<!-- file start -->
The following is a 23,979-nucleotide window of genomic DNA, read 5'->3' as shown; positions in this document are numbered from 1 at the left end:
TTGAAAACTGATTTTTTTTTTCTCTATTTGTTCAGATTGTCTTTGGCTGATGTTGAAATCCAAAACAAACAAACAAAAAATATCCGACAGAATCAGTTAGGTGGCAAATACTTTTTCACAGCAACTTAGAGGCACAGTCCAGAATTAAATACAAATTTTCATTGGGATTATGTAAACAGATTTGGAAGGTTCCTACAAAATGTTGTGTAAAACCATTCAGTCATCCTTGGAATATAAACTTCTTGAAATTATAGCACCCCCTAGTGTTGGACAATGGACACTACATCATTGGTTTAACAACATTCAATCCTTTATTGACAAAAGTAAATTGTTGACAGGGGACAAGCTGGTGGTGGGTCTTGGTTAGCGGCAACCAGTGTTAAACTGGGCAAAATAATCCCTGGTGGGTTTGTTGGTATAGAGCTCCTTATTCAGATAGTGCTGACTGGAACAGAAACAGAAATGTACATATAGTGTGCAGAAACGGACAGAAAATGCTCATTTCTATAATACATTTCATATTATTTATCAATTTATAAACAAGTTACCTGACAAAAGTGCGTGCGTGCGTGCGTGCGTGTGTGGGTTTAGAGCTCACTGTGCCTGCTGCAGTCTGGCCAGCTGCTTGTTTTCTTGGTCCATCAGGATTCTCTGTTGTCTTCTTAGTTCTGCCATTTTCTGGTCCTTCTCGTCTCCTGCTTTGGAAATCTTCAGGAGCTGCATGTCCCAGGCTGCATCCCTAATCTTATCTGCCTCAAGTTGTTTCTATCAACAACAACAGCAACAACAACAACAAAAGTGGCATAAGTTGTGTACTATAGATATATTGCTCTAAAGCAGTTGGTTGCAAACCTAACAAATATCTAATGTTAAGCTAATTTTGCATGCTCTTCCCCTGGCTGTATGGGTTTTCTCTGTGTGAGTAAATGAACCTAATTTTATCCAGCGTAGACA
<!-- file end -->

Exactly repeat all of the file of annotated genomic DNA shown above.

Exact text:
The following is a 23,979-nucleotide window of genomic DNA, read 5'->3' as shown; positions in this document are numbered from 1 at the left end:
TTGAAAACTGATTTTTTTTTTCTCTATTTGTTCAGATTGTCTTTGGCTGATGTTGAAATCCAAAACAAACAAACAAAAAATATCCGACAGAATCAGTTAGGTGGCAAATACTTTTTCACAGCAACTTAGAGGCACAGTCCAGAATTAAATACAAATTTTCATTGGGATTATGTAAACAGATTTGGAAGGTTCCTACAAAATGTTGTGTAAAACCATTCAGTCATCCTTGGAATATAAACTTCTTGAAATTATAGCACCCCCTAGTGTTGGACAATGGACACTACATCATTGGTTTAACAACATTCAATCCTTTATTGACAAAAGTAAATTGTTGACAGGGGACAAGCTGGTGGTGGGTCTTGGTTAGCGGCAACCAGTGTTAAACTGGGCAAAATAATCCCTGGTGGGTTTGTTGGTATAGAGCTCCTTATTCAGATAGTGCTGACTGGAACAGAAACAGAAATGTACATATAGTGTGCAGAAACGGACAGAAAATGCTCATTTCTATAATACATTTCATATTATTTATCAATTTATAAACAAGTTACCTGACAAAAGTGCGTGCGTGCGTGCGTGCGTGTGTGGGTTTAGAGCTCACTGTGCCTGCTGCAGTCTGGCCAGCTGCTTGTTTTCTTGGTCCATCAGGATTCTCTGTTGTCTTCTTAGTTCTGCCATTTTCTGGTCCTTCTCGTCTCCTGCTTTGGAAATCTTCAGGAGCTGCATGTCCCAGGCTGCATCCCTAATCTTATCTGCCTCAAGTTGTTTCTATCAACAACAACAGCAACAACAACAACAAAAGTGGCATAAGTTGTGTACTATAGATATATTGCTCTAAAGCAGTTGGTTGCAAACCTAACAAATATCTAATGTTAAGCTAATTTTGCATGCTCTTCCCCTGGCTGTATGGGTTTTCTCTGTGTGAGTAAATGAACCTAATTTTATCCAGCGTAGACA